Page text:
So what happens when people ignore their hearing loss for 10 or 20 years? An 89 year old patient I saw recently may present a clue. She has a moderately severe hearing loss in each ear. What this means is that you have to speak directly into her ear in a distinct, moderately strong voice for her to understand you. She has never worn hearing aids. She has dementia. What happens to the brain when one of its primary inputs is taken away? What happens to the mind when you see people talking all around you but understand none of it? What if this goes on for years and years?
Researchers at Johns Hopkins recently completed a 12 year study of over 600 people in order to examine the possibility that dementia and hearing loss are somehow related. None of the people had dementia at the start of the study. What researchers found is that there is a correlation between severity of hearing loss and risk for dementia. They’re not saying causation, not yet. But the correlation they found was interesting. Study subjects with a mild hearing loss were at 2X the normal risk for dementia. Subjects with a moderate hearing loss had a 3X risk. And subjects with a severe hearing loss had a 5X risk for developing dementia.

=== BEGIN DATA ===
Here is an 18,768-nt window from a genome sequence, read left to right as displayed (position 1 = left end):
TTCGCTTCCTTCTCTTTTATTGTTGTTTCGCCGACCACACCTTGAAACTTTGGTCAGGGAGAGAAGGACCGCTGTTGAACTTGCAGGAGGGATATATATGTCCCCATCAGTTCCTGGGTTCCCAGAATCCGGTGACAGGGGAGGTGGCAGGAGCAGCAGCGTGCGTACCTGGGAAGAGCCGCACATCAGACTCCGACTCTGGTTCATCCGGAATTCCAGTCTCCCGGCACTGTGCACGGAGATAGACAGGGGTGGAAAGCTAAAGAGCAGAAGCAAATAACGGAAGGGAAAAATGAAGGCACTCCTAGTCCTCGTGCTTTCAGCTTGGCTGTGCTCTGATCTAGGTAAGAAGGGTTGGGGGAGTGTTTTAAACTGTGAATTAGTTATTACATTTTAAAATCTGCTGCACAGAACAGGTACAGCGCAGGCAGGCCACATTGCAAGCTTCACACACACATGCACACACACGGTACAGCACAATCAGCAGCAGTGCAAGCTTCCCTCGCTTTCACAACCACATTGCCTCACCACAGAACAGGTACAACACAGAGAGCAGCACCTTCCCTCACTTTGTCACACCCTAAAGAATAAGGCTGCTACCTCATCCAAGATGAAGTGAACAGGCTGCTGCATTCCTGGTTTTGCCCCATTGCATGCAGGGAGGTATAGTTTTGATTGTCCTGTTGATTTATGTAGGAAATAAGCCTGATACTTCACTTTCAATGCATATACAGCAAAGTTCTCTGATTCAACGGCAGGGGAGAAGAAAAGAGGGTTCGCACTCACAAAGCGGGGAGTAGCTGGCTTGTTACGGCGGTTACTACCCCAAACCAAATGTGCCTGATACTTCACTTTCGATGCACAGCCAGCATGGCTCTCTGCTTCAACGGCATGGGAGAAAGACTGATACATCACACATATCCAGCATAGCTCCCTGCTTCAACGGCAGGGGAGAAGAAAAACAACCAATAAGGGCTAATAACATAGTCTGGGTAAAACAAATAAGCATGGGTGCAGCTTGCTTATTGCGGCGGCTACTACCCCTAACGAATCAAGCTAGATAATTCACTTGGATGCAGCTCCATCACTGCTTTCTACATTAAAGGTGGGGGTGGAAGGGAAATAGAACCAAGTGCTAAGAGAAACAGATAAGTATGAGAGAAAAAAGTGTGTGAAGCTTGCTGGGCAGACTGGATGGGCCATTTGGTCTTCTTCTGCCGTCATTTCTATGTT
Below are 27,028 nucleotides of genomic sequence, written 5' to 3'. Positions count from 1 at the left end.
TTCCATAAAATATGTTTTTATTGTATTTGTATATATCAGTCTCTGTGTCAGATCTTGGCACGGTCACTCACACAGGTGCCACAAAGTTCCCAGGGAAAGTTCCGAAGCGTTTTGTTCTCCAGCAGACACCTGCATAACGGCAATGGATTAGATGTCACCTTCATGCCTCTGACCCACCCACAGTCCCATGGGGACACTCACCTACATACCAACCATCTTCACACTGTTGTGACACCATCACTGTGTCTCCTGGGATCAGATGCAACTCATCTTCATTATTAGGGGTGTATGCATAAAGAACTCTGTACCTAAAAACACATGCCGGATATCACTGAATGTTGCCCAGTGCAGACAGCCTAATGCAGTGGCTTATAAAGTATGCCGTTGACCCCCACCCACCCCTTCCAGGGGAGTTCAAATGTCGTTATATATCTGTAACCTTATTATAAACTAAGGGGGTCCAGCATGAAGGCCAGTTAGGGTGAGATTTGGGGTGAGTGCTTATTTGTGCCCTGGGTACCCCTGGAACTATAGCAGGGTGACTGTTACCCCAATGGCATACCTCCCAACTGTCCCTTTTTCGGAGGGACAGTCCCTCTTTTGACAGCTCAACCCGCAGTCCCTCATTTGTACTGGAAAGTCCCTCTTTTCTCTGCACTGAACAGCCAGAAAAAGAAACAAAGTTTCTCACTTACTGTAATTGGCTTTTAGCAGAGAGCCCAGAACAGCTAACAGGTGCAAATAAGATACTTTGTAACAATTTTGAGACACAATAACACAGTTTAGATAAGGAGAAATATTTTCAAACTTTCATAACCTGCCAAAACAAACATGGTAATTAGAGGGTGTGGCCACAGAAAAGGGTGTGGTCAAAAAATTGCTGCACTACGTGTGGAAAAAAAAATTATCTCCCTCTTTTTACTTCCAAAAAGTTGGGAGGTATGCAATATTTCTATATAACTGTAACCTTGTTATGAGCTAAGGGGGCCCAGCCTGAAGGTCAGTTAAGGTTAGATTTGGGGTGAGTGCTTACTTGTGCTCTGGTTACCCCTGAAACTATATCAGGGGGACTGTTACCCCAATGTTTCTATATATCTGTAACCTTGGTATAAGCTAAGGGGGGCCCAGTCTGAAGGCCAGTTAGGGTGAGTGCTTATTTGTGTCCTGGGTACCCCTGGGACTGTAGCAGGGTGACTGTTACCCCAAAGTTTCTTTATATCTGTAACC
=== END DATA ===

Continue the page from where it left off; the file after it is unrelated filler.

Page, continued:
This study gave me a renewed sense of purpose in my profession. When I fit people with appropriate amplification, in the form of hearing aids or other devices, then perhaps I’m helping to delay the onset of dementia. I would like to think so but the hard evidence that hearing aids delay or prevent dementia is not yet in. Still, given the evidence from this study, I would err on the safe side. I would ensure the best possible hearing for myself and those I love.
So how do you get the best possible hearing? I’ll address that thorny question in my next post! (The answer may surprise you.)